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Friday 8 August, 2008
As the 737 I was flying pulled into its gate
at SFO, the captain spoke over the public
address system 'Ah, folks, if you look off to the left hand side, you
can see the new Emirates Airbus A380. Yes, it is the largest
passenger plane in the world.'
He spoke in the envious admiring tones that
I was to hear repeatedly when discussing the plane with 'outsiders' that
day. Because, on Monday, I was relishing my role as an 'insider' -
I was flying down to San Francisco so as to enjoy a two hour
demonstration flight on this massive new airplane.
It is a long
time since a new plane evoked excitement and passion among the traveling
public in general, but there can be no doubt at how the huge double decker A380 has done exactly that.
And what an experience the flight was!
It was the first time I've gone for a joyride on an airplane - a flight
purely to enjoy the experience of flying - since, well, perhaps since
flying on Concorde over 20 years ago.
Emirates - an airline blessed with
outstanding profitability through their own
high standards of service
and management - chose to pull out all the stops for a lavish
extravaganza, underscoring their own excitement at taking delivery of the
first of some 58 A380s they have on order, and their pride in being the
first airline to start A380 service to the US (flying between JFK and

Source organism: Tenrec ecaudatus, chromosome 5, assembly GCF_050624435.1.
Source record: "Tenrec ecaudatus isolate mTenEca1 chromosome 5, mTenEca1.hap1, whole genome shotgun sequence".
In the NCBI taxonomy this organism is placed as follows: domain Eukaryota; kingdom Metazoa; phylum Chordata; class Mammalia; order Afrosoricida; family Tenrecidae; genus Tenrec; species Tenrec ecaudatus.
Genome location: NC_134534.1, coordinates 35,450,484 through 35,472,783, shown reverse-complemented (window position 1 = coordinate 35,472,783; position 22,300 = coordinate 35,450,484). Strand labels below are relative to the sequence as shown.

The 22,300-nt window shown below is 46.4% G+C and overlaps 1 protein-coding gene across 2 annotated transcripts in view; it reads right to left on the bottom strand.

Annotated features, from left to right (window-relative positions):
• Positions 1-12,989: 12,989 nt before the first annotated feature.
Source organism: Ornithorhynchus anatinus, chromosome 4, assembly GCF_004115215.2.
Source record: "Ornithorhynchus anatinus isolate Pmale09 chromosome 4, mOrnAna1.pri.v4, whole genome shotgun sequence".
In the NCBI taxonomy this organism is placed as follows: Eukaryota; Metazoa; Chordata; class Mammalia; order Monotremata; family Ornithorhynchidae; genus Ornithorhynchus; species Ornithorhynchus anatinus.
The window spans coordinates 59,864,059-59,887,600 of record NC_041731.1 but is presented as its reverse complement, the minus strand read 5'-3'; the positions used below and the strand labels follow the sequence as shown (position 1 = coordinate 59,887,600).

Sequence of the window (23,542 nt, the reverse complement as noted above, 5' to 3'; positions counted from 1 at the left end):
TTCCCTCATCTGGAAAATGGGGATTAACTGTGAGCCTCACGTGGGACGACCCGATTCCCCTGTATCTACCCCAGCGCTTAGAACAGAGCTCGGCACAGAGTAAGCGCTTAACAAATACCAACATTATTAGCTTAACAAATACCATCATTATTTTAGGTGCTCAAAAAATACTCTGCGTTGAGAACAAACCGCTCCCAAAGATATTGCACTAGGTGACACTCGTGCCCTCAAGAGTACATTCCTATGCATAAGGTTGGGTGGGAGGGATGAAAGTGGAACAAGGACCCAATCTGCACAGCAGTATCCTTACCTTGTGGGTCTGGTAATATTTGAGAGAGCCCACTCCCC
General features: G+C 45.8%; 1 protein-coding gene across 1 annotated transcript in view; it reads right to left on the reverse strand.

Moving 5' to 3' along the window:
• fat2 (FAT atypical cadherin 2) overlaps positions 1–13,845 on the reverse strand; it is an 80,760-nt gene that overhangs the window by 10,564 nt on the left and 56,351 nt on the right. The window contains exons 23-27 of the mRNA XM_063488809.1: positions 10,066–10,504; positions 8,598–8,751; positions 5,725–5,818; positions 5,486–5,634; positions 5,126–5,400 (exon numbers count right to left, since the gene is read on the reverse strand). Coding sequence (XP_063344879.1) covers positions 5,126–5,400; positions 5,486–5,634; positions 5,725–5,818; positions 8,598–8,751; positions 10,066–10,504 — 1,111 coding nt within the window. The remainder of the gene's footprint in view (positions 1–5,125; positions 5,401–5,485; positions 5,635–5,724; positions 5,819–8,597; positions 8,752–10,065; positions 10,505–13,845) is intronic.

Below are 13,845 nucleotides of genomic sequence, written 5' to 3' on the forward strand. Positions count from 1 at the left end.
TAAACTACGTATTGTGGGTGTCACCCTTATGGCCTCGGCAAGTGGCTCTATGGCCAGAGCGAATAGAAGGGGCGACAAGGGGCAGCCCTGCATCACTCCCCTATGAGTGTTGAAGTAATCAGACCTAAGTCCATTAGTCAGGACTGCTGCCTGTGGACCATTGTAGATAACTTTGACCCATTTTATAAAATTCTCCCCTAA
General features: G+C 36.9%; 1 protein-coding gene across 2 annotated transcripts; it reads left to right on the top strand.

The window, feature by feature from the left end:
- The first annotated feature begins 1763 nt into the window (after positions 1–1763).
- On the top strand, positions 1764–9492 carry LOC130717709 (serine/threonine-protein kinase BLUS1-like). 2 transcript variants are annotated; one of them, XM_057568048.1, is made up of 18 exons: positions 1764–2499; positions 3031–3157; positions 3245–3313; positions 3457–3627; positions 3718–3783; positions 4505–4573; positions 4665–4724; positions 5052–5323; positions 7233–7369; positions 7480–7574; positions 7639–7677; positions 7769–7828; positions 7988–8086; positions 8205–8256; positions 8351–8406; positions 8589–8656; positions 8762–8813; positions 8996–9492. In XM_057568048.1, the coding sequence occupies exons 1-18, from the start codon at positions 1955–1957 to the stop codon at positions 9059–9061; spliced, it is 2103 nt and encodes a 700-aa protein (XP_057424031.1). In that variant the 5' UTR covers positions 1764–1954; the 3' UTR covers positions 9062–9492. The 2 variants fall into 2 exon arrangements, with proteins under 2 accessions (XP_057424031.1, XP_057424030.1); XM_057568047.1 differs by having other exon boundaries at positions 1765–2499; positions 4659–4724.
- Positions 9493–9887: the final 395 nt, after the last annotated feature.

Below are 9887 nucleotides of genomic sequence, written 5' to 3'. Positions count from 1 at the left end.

I guess if your airline makes almost US$950
million in annual profits you have a bit of extra budget to spend on
such things, and - well; perhaps the most fun measure of the
extravaganza they staged is my calculation that the flight, even with
jet fuel at the high cost that it is, probably ended up costing them
more for the countless bottles of finest Dom Perignon champagne they
were opening and pouring nonstop than they spent on jetfuel
(assuming the other passengers drank as much as I did!).
I've reviewed a number of airlines in the
past, including a review of
business class service, but it seemed to me, after this wonderful
experience, the best topic for my review should not be just the Emirates
A380 service, but instead the broader subject of the plane itself.
And once I got started on chronicling the fascinating history of how the
A380 evolved and came to be built, what was planned to be a short
article became very much longer. I'm splitting it up into
four parts, with the first two parts available this week and the second
two parts (including the actual review of the Emirates flight) coming
For those of you who can't wait, or who
don't want to read all four parts of the article, the quick 'executive
summary' is that Airbus really triumphed with this new plane, which
offers tangible benefits to passengers in all classes of service, and
the Emirates cabin design (complete with a couple of spacious shower
cubicles in first class) is well up to their usual high standard.
Bravo to Airbus for an excellent plane, and bravo also to Emirates for a
wonderful adaptation of the plane for their passengers.
And, for those of you who do want to enjoy
the full story, here now is :